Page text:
- The Washington Times - Wednesday, May 20, 2009

SYDNEY, Australia.

Current leader Manmohan Singh has become only the second Indian prime minister to win re-election after serving a full five-year term. The result has enormous implications for our region. For decades after the country’s independence, India remained a suspicious and insular power. Returning Mr. Singh and the Congress Party-led coalition to power will go a long way toward helping India fulfill its destiny as the “swing state” in Asia.

India’s newfound foreign-policy confidence and assertiveness is built on the back of a booming China-like economy that has been growing for the best part of two decades. Gross domestic product more than tripled after 1998. Despite global woes, India is expected to grow at an impressive 6 percent to 7 percent in 2009.

Yet foreign policy for a booming India could have gone in one of two broad directions. India could have pursued policies based on a long-standing political ideology of isolationism from an American-dominated Asia. For decades, Indian policy was devoted to resisting American influence and presence to its East. India could have continued to play the aggrieved victim even when casting off the shackles of the anemic “Hindu rate of growth” that the country suffered for three decades, the disastrous result of closed-door economic policies and nationalist appeals for self-sufficiency.

Mr. Singh’s administration took India in a different direction. As finance minister from 1991 to 1996, he understood that the world had changed. The Soviet Union, India’s great protector for four decades, had imploded. By the time he became prime minister in 2004, he saw that a relationship with America, the sole superpower, was filled with opportunity rather than just threat.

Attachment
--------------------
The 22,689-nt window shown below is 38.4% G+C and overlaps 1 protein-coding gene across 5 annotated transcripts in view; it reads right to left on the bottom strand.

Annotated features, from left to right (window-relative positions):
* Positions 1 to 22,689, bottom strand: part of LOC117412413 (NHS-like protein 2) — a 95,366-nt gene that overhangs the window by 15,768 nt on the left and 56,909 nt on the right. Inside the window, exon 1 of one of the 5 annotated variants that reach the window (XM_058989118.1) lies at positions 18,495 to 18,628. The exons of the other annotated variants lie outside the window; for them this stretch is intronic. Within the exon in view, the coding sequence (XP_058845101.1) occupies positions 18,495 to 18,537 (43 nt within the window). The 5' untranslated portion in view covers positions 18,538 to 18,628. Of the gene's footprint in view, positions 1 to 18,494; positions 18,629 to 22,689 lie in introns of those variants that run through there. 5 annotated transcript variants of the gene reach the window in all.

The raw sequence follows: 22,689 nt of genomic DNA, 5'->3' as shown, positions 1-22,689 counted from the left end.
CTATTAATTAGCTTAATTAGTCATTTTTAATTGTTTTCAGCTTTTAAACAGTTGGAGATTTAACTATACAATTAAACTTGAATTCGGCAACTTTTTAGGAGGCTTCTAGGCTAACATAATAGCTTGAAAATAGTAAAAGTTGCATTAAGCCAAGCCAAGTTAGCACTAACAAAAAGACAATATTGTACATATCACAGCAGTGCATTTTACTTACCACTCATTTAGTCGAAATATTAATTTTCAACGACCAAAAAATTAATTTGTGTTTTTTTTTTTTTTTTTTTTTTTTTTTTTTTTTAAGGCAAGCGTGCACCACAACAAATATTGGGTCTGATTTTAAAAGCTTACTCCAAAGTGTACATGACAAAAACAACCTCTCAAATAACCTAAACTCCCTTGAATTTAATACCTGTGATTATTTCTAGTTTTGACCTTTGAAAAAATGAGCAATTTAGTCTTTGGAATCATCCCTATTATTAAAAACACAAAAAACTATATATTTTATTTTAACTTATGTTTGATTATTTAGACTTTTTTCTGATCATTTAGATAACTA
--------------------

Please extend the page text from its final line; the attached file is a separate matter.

Cooperation with America did not have to entail exploitation of India and its subservience to the global superpower. In fact, by the second term of the George W. Bush administration, the United States openly talked about helping India become a global power within a decade - something the Obama administration has explicitly signed on to continue.

Indian foreign-policy achievements under Mr. Singh’s leadership, particularly the productive relationships with America and its allies, are impressive. Some of these common interests are based on continued distrust of China, with which India fought a war in 1962 and lost.

But it remains unthinkable for India to sign on to any U.S.-backed China containment strategy. India’s strategic culture still would never allow it, and the rest of Asia would disapprove. Instead, Mr. Singh knew what India needed - legitimacy as a rising nuclear-armed great power.

In 2008, President Bush and Mr. Singh signed a nuclear civilian agreement that offered India, a nonsignatory to the Non-Proliferation Treaty, nuclear legitimacy - in the eyes of the American superpower at least.

A sense of self-worth is also important in any healthy strategic relationship. Unlike previous leaders, Mr. Singh also understood what India offered to potential security partners - an emerging great power happily situated on the map. For example, India is an ocean-based gateway into the Middle East, Central Asia and Southeast Asia. It exercises a hegemonic presence in both the Arabian Sea and Bay of Bengal.